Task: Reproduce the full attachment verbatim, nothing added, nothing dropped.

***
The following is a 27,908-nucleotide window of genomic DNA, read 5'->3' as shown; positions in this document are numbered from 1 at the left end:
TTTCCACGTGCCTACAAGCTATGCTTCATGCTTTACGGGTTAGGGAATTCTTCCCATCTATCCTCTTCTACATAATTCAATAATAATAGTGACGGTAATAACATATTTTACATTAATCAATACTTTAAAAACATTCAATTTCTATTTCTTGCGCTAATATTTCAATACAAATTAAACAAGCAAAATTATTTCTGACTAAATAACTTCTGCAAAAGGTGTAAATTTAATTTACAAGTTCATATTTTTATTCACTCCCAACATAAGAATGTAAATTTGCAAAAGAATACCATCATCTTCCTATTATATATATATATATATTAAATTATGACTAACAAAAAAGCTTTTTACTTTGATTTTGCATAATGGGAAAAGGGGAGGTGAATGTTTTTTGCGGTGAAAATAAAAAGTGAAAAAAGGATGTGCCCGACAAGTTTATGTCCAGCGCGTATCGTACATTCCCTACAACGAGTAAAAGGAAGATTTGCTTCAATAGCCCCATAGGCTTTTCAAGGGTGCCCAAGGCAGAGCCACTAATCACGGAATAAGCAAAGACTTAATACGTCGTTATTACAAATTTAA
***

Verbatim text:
The following is a 27,908-nucleotide window of genomic DNA, read 5'->3' as shown; positions in this document are numbered from 1 at the left end:
TTTCCACGTGCCTACAAGCTATGCTTCATGCTTTACGGGTTAGGGAATTCTTCCCATCTATCCTCTTCTACATAATTCAATAATAATAGTGACGGTAATAACATATTTTACATTAATCAATACTTTAAAAACATTCAATTTCTATTTCTTGCGCTAATATTTCAATACAAATTAAACAAGCAAAATTATTTCTGACTAAATAACTTCTGCAAAAGGTGTAAATTTAATTTACAAGTTCATATTTTTATTCACTCCCAACATAAGAATGTAAATTTGCAAAAGAATACCATCATCTTCCTATTATATATATATATATATTAAATTATGACTAACAAAAAAGCTTTTTACTTTGATTTTGCATAATGGGAAAAGGGGAGGTGAATGTTTTTTGCGGTGAAAATAAAAAGTGAAAAAAGGATGTGCCCGACAAGTTTATGTCCAGCGCGTATCGTACATTCCCTACAACGAGTAAAAGGAAGATTTGCTTCAATAGCCCCATAGGCTTTTCAAGGGTGCCCAAGGCAGAGCCACTAATCACGGAATAAGCAAAGACTTAATACGTCGTTATTACAAATTTAA